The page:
According to newspaper reports at the time of the trade, the Senators preferred young Browns pitcher George Blaeholder to Crowder, but were convinced to take the latter. It’s impossible to know how the shape of Blaeholder’s career would have changed going to a losing team playing in a bandbox to a winning one in a pitcher’s park, but on the evidence we do have the Browns saved the Senators from their own worst instincts by insisting on dealing Crowder, who would twice lead the AL in wins as a member of the Nats. One reason for Washington’s hesitation was that Crowder had previously been with the Senators; they had traded him to the Browns for lefty Tom Zachary in 1927. Somehow he hadn’t made his way into Clark Griffith’s absence-makes-the-heart-grow-fonder collection.
Pitcher Alvin “General” Crowder led the American League in wins as a member of the Washington Senators in 1932 and 1933.
February 24, 1948: The Chicago White Sox traded LHP Ed Lopat to the New York Yankees for RHP Fred Bradley, C Aaron Robinson, and LHP Bill Wight.
Casey Stengel said that Eddie Lopat had so little stuff that when he pitched fans would climb out of the stands demanding to be signed. He well knew that though Lopat lacked velocity he had the best control in the Majors, a varied delivery, and a deep repertoire of off-speed pitches that made him very hard to hit even though, as umpire Lee Ballanfant said, his fastball couldn’t splash water.
The Yankees were able to get a player who was not only the best pitcher the White Sox had but also the only starting pitcher the White Sox had because the team’s General Manager Leslie O’Connor was in way over his head. A former assistant to Commissioner Kenesaw Mountain Landis, he ran the White Sox as a proxy for Grace Comiskey, the widow of J. Louis Comiskey. His three-year tenure climaxed in the 51–1 season of 1948. Trades like this were one reason why the team hit bottom. The White Sox had long been in pursuit of a catcher who could hit, and Robinson was certainly that, albeit on a platoon basis, and if he tended to break curfew on occasion, that was just a detail. If it cost you a 30-year-old with a career 3.18 ERA, that was just a detail too. Lopat spent eight years in pinstripes, going 113–59 with a 3.19 ERA, picking up the 1953 AL ERA title and consecutive championship rings from 1949 to 1953. His postseason record was 4–1 with a 2.60 ERA in seven starts.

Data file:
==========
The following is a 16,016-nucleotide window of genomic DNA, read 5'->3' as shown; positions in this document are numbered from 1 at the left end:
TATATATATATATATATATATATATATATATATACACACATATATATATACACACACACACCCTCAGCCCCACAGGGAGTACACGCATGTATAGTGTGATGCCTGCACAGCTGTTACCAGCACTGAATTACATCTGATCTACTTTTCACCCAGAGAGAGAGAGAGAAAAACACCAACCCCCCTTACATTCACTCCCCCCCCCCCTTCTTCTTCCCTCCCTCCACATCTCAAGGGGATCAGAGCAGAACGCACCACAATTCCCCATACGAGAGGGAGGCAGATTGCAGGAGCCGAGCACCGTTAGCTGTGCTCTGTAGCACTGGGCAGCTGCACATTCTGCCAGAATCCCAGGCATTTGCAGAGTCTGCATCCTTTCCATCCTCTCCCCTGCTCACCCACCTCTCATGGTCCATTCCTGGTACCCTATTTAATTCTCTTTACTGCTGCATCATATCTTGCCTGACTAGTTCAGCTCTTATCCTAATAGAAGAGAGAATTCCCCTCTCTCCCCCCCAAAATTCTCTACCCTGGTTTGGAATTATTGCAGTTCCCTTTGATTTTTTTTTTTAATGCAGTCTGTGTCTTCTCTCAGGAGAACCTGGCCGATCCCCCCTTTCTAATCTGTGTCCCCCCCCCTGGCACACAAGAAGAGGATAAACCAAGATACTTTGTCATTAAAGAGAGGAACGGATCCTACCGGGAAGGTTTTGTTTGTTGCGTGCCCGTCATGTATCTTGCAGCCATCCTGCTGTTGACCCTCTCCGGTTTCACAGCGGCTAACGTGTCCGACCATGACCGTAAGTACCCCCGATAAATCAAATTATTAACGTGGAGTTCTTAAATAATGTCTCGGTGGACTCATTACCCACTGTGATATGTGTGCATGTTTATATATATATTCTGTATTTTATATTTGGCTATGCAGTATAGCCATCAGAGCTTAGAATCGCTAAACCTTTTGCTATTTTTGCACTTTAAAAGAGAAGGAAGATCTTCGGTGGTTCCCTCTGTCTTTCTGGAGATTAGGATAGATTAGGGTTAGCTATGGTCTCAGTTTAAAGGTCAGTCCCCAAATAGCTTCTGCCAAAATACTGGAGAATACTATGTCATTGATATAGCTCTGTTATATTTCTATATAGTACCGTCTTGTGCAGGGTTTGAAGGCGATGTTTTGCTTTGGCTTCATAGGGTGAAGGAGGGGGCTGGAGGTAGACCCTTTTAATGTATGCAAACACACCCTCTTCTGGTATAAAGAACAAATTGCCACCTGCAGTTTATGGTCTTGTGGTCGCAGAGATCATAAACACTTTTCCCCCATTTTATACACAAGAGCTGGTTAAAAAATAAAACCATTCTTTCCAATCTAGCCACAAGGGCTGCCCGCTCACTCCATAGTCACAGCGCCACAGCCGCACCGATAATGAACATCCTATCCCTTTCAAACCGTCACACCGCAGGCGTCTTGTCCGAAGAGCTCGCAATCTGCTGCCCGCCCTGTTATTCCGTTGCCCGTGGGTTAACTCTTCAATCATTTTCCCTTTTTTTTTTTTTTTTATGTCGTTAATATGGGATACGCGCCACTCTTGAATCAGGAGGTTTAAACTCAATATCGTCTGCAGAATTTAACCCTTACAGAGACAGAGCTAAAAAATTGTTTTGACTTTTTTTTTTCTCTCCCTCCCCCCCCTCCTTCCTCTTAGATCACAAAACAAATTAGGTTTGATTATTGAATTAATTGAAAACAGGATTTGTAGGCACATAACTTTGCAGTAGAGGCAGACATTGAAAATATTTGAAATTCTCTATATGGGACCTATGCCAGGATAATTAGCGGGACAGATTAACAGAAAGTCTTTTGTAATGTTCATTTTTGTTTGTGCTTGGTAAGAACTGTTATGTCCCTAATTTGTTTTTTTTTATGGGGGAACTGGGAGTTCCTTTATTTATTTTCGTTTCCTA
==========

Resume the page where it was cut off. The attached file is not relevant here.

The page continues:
Wight lost 20 games during his rookie year, but turned things around and was a solid starter for a couple of years before White Sox managers pitched his arm off. Robinson spent only 98 games with Chicago before O’Connor’s successor, Frank Lane, made one of his few good trades, if not his best, by sending the backstop to the Tigers for the great left-hander Billy Pierce.
During George Weiss’s 13 years as Yankees GM, much of the team’s top pitching—including Ed Lopat—came from trades.
October 14, 1952: The Pittsburgh Pirates traded OF Gus Bell to the Cincinnati Reds for OF Cal Abrams, OF Gail Henley, and C Joe Rossi.
Even Branch Rickey had his blind spots and moments of self-contradiction. A devoutly religious man who always preached the virtues of marriage and family to his players, he resented Bell for his own devotion to same. The 1952 Pirates had lost 112 games. It was their third straight season of 90 or more losses and there were three more to go. In short, they lacked good players. Bell was one of the few—he wasn’t a star, not yet, but he was solid, and when a team loses that many games, good players might as well be Hall of Famers. All Pirates GM Rickey could see, though, was that Bell would sometimes take his wife and kids on the road, a habit he considered an extravagant distraction. He also disliked the player’s phlegmatic demeanor.
When a motivational demotion to the minors didn’t change Bell’s attitude, Rickey sent him to the Reds for two fringe players and Henley, a 23-year-old prospect whom the Reds had just acquired from the Giants in exchange for a journeyman pitcher. Rickey’s scouting was off; Henley had peaked two years earlier. Bell went on to be a four-time All-Star, hitting .281/.330/.445 in 1,741 games.
“I couldn’t seem to do anything to please Mr. Rickey,” Bell told The Sporting News after the trade. “The more I hustled, the more he’d get me for something. Why, he’d find things wrong with me that I never knew existed. He used to say I didn’t run in from the field fast enough at the end of an inning. Can you imagine that?”
After being sent by the Pirates to the Reds after the 1952 season, Gus Bell enjoyed one of his best year’s in the majors—hitting .300 with 30 home runs and 105 RBI. Bell was inducted into the Cincinnati Reds Hall of Fame in 1964.